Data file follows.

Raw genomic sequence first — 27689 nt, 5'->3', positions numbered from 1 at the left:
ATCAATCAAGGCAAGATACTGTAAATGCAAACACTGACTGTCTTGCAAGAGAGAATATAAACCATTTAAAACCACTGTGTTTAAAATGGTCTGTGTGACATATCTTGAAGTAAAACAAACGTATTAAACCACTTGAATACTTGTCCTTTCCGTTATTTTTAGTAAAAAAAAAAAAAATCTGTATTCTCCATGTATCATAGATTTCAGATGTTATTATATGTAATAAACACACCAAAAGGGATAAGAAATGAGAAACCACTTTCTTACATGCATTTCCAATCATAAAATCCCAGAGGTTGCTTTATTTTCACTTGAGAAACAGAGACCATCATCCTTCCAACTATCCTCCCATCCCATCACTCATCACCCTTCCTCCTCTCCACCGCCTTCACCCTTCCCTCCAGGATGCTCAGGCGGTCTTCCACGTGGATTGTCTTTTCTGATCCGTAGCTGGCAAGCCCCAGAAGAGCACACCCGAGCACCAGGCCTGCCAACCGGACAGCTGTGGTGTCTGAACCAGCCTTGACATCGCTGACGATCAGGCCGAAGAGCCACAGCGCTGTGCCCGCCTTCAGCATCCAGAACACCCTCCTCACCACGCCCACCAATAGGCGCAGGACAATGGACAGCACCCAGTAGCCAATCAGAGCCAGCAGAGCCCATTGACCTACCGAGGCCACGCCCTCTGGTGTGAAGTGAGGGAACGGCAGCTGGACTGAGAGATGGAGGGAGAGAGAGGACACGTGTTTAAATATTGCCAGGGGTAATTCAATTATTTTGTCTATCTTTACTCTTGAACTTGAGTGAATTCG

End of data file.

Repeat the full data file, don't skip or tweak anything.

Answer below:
Raw genomic sequence first — 27689 nt, 5'->3', positions numbered from 1 at the left:
ATCAATCAAGGCAAGATACTGTAAATGCAAACACTGACTGTCTTGCAAGAGAGAATATAAACCATTTAAAACCACTGTGTTTAAAATGGTCTGTGTGACATATCTTGAAGTAAAACAAACGTATTAAACCACTTGAATACTTGTCCTTTCCGTTATTTTTAGTAAAAAAAAAAAAAATCTGTATTCTCCATGTATCATAGATTTCAGATGTTATTATATGTAATAAACACACCAAAAGGGATAAGAAATGAGAAACCACTTTCTTACATGCATTTCCAATCATAAAATCCCAGAGGTTGCTTTATTTTCACTTGAGAAACAGAGACCATCATCCTTCCAACTATCCTCCCATCCCATCACTCATCACCCTTCCTCCTCTCCACCGCCTTCACCCTTCCCTCCAGGATGCTCAGGCGGTCTTCCACGTGGATTGTCTTTTCTGATCCGTAGCTGGCAAGCCCCAGAAGAGCACACCCGAGCACCAGGCCTGCCAACCGGACAGCTGTGGTGTCTGAACCAGCCTTGACATCGCTGACGATCAGGCCGAAGAGCCACAGCGCTGTGCCCGCCTTCAGCATCCAGAACACCCTCCTCACCACGCCCACCAATAGGCGCAGGACAATGGACAGCACCCAGTAGCCAATCAGAGCCAGCAGAGCCCATTGACCTACCGAGGCCACGCCCTCTGGTGTGAAGTGAGGGAACGGCAGCTGGACTGAGAGATGGAGGGAGAGAGAGGACACGTGTTTAAATATTGCCAGGGGTAATTCAATTATTTTGTCTATCTTTACTCTTGAACTTGAGTGAATTCG